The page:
Lessons: 14Length: 1.3 hours

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1.3 Singles vs. Stories

In this lesson you will learn how editing a single set of images for a series is different from editing various images for a general portfolio. We also take a look at a couple of examples.

1.3 Singles vs. Stories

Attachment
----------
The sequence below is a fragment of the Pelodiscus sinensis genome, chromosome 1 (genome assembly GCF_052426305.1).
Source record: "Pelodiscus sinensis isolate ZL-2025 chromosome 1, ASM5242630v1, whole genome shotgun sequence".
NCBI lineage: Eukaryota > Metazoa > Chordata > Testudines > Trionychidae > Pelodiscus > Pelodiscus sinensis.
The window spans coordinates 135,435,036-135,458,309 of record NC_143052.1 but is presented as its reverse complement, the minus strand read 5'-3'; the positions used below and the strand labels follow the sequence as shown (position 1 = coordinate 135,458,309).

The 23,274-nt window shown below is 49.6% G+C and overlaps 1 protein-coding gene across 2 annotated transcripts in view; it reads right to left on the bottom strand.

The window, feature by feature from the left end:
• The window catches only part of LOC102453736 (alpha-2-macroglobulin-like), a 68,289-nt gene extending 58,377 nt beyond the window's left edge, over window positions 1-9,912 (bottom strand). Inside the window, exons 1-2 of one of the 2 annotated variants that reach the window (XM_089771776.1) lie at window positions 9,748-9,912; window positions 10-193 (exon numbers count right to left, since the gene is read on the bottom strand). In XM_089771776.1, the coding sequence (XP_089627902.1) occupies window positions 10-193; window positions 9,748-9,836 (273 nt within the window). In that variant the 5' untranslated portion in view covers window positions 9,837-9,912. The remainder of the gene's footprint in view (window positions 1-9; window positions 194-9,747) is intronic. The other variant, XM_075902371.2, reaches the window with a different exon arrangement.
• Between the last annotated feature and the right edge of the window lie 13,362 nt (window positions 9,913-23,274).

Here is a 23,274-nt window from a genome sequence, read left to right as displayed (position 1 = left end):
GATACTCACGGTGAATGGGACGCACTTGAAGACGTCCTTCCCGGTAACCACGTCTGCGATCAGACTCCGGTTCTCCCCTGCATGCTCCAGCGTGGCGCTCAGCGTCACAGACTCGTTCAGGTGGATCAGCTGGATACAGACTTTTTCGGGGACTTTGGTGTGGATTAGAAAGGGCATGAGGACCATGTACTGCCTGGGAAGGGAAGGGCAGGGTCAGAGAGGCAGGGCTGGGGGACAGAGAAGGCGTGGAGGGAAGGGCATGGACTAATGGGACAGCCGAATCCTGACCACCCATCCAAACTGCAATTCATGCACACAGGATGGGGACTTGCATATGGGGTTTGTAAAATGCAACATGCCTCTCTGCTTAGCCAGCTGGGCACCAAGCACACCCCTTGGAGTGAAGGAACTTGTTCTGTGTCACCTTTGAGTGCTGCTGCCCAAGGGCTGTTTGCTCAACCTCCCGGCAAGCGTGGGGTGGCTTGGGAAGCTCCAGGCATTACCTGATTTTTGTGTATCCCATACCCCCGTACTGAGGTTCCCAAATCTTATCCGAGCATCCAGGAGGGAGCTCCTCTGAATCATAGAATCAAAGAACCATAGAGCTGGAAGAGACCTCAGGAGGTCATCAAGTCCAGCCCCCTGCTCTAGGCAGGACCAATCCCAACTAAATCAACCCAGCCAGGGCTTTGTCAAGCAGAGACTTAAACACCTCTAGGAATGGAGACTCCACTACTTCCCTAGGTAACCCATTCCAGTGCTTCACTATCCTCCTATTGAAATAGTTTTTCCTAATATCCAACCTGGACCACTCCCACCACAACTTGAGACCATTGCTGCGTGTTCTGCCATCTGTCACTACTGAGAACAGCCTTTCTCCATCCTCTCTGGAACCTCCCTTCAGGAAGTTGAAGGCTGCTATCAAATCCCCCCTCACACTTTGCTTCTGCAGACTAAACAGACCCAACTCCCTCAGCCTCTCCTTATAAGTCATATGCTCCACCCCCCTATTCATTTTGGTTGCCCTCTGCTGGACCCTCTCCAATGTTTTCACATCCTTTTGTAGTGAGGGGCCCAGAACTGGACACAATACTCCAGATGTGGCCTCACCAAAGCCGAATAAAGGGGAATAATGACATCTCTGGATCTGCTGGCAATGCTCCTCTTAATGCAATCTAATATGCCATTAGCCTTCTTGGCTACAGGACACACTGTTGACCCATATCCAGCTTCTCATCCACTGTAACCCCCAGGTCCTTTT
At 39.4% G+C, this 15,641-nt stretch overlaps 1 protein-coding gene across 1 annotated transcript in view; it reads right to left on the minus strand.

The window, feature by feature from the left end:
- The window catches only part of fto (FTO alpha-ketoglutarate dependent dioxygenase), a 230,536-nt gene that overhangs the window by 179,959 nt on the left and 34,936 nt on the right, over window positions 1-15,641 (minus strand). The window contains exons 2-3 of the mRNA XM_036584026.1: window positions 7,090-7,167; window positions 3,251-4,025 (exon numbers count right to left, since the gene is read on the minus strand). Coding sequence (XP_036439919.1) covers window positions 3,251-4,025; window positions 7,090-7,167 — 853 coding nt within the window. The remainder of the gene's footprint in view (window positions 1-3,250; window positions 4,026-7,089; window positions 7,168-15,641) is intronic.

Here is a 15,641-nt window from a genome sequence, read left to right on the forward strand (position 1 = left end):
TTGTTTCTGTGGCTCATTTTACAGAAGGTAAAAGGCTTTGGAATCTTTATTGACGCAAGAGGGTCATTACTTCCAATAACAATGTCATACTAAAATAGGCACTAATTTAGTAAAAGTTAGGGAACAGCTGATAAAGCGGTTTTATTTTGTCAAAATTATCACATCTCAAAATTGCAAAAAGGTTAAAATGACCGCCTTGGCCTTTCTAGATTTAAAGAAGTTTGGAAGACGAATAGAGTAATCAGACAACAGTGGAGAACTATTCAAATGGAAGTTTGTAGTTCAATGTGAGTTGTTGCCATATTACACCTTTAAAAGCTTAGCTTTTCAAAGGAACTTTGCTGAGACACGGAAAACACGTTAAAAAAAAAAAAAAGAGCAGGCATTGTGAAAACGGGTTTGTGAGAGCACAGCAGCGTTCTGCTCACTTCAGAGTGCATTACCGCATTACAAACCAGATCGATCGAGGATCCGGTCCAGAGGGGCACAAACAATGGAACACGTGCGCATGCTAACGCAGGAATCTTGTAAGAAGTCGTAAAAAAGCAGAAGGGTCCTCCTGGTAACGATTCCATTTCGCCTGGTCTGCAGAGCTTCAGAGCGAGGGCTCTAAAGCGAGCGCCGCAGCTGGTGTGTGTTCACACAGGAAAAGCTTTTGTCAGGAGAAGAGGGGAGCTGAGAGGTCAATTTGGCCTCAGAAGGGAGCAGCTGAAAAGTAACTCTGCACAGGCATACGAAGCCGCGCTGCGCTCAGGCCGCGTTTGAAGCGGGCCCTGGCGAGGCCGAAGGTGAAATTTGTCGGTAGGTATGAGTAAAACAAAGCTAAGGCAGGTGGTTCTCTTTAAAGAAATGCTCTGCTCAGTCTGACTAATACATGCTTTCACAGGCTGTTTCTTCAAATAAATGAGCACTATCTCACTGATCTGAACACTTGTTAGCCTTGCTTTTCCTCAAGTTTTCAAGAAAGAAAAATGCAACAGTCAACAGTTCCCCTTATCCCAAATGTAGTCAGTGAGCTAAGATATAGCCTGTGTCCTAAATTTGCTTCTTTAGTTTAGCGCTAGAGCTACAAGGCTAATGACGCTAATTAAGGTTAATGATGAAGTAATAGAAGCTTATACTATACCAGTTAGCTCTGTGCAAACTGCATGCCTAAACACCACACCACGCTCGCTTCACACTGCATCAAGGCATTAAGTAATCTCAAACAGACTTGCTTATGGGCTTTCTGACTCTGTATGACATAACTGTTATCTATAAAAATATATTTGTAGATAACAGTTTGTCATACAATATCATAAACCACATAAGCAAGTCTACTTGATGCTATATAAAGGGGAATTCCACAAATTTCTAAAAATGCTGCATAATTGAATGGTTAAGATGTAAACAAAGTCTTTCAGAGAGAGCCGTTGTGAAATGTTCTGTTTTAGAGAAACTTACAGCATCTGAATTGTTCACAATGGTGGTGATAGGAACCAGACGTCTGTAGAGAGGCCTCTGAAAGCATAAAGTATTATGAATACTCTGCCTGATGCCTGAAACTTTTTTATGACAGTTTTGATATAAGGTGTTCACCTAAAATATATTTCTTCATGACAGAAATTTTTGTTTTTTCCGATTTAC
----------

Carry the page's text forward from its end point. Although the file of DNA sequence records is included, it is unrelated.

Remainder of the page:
In this lesson we will explore how editing for a single set of images, from a larger story, is different than the process of editing various images for a general portfolio. When choosing the shots to use, you will most likely encounter two common scenarios. In our first scenario, you will be putting together various images for a general portfolio. A common scenario for this, would be if you're going to show your work at a job interview. In this case, keep in mind that you may want to demonstrate your skill set range, and so you would select images from various shoots and scenarios that you've done. The viewer is able to get a feel for what you're capable of, as well as for your overall style. Okay, let's take a look at a portfolio that displays single images from several different shoots. Here I am ad davidbodephoto.com and I'm within his commercial gallery. And so scrolling down you'll see, that he has many images that display his range of capabilities within the commercial photography genre. They obviously come from different shoots and yet they communicate to potential clients that he is not only willing but more than capable of handling commercial photography assignments. Clients and reviewers will get a feel for his style as well as his experience, and if you select any one of the images you're able to look at it on an individual basis. Now, let's talk about the common second scenario. Editing for a single set of images that expresses a narrative. These are known as stories. This requires a different, more focused, approach. This can be for a specific series with a theme, and is commonly done when preparing work for submission to an art gallery, for example, where the images must relate to each other and express a narrative or story. These images can come from a single shoot or from a series of shoots that relate to each other. In this case, the goal is not to display your range of skills, but rather to show more concentration on the chosen subject matter, theme or concept behind the photos. It's important to keep these differences in mind when choosing the shots to include in your portfolio. Okay, now let's take a look at an example of a portfolio that utilizes a related series or story of images. I'm over here at Jessica Hooper's photography website, photos.smallbuteffective.com, and I'm within her Like Being Underwater gallery. And one big clue that this is a story of images, is that it has a title. One title for numerous images and, as I begin scrolling though the images, you'll see that they're from the same scene. And so while each shot varies, they're obviously from a similar location. There's a single unifying theme that ties all of these photos together. A lot of times you'll see a series of images that tell a story, within photo-journalistic photography for example, and so this gallery is different from David Bode's gallery and that she's telling a story with her photos, as opposed to having multiple, single shots from different shoots. And this is Jessica Cooper's style. There's no one style that's better than another. It's best that you know before you put your portfolio together, whether you prefer to shoot stories or single shots from several photo shoots. Many photographers go into this without thinking about it. They just naturally gravitate towards one or the other. However, I challenge you to be crystal clear on your style of shooting and how your photos relate to each other. That brings us the end of this lesson. In this lesson we talked about the difference between selecting photos for a general portfolio versus selecting images for a focused, narrative based portfolio. We also took a quick look at two separate portfolios that display the difference between the two styles. In our next lesson we'll talk about how to set goals and craft a vision for your portfolio.

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